Weather Considerations: Open Memorial Day through Thanksgiving. If it’s raining, the course remains open, and with the tree cover, I wouldn’t think the rain would be a major issue. If it’s rainy season, come prepared with rain gear just in case.
Insider Info: Do NOT wear sandles!!! You’ll need closed-toe shoes. Running shoes/gym shoes work fine – the stiffer the sole the better due to the fact that you’ll be walking on metal cables. Gloves are not a bad idea – you’ll be hanging onto the cables all the time, and it wears a bit on the skin. If you forget gloves, they have them for sale for $2.50/pair. Reservations are not required, but I saw several people get turned away. Best to go with reservations!
Kids and teens who can reach 5 feet but are not tall enough for the other courses are referred to as “tweeners.” On Tuesdays, tweeners can hire a guide (1 on 1) to tour the rest of the aerial adventures. The guides will provide support, encouragement, and the height necessary to clip their safety gear where it needs to go.
Again, I felt the guides did a good job with the orientation. However, it was difficult for my son to hear what he was saying and follow it, especially due to the fact that he had little experience with this type of thing. He was asked to go to the kids’ course right away and jump on. I could tell that he was a bit nervous, so I went with him, and they didn’t have a problem with me hanging around while he got comfortable.
Therefore, as parents, if you’re both planning on going on the course, you may want to take some time to make sure your child feels comfortable on the kids’ course first. Then, you’ll feel much better while on the adult course. After awhile, I could even shout over to my son and wave, so he could see where we were on the course. If you feel your child isn’t catching on, ask the guide to give him/her a bit of 1-1, and I’m sure that will put them at ease.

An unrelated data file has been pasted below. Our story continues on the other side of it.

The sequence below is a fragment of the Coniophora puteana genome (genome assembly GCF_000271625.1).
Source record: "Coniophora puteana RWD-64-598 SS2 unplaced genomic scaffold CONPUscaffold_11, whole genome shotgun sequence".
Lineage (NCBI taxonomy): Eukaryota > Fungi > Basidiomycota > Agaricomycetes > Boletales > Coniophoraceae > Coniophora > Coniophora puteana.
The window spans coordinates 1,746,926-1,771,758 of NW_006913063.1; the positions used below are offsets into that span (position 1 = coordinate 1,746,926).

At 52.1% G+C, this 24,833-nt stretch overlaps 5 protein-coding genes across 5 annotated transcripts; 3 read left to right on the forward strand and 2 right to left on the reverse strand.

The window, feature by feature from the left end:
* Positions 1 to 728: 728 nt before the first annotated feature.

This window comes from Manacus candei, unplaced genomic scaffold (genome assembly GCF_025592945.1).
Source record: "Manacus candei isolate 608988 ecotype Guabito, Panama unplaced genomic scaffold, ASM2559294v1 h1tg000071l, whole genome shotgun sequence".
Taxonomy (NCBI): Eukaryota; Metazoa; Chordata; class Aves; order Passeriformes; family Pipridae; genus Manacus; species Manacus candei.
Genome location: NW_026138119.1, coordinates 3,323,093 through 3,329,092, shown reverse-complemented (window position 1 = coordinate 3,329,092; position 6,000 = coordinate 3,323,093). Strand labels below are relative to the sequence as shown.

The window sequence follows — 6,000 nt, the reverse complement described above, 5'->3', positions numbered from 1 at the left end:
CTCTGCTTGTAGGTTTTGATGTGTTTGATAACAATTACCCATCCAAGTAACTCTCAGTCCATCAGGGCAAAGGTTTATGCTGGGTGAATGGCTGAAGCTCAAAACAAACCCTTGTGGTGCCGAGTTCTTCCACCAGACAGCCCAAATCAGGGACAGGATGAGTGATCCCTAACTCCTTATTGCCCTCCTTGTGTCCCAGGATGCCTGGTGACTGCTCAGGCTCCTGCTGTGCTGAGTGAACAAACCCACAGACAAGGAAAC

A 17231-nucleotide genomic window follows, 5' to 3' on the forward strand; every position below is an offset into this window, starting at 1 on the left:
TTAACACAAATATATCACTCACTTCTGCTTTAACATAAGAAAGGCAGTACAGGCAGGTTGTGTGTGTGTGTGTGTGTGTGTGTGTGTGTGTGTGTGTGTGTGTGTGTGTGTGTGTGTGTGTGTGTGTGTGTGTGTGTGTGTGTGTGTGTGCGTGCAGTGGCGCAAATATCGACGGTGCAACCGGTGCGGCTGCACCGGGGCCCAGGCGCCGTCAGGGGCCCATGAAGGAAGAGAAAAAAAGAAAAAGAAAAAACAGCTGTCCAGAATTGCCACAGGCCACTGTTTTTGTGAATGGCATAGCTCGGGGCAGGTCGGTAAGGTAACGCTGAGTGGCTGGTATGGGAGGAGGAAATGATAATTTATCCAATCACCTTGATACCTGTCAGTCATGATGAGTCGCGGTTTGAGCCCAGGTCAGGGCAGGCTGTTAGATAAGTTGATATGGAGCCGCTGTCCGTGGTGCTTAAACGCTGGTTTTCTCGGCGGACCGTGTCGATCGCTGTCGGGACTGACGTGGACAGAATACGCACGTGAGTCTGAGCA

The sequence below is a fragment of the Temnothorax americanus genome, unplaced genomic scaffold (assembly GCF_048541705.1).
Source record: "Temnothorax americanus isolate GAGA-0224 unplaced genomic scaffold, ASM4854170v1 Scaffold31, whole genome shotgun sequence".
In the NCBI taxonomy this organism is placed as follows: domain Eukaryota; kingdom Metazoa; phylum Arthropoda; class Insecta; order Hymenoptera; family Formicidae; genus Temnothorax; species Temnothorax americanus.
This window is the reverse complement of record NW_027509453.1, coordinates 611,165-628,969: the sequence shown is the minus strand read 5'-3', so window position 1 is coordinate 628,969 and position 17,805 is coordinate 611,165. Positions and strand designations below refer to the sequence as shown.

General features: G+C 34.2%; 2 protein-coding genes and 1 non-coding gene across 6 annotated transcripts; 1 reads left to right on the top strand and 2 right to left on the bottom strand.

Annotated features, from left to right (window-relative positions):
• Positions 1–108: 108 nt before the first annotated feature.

If this isn’t your cup of tea, but still want your kids to experience the course, the business has hiking trails and Henry Hagg Lake is very close as well.
Family Tips: Bring food and drinks! These folks have a great idea…put a BBQ grill and some picnic benches (with umbrellas!) on the lawn and let your customers do their own cooking. This is one of the best ideas I think I’ve ever seen at a business, especially if you come with friends or other families. Check their website here for special deals! If you don’t bring food, I recommend stopping at McMenamins’ Grand Lodge in Forest Grove.
We kept our toddler at home for this adventure. It’s not a good place for kids that cannot actually do the course. Remember that to do the course, kids have to be able to reach 5 feet with an extended arm (flat-footed with shoes on).
Remember that you may experience traffic jams on the routes. While exit routes would be nice, that’s not how it works right now. Therefore, my biggest family tip is to make sure you have plenty of time to complete the courses, and you may want to talk to your kids about patience and not rushing others or themselves while on the routes.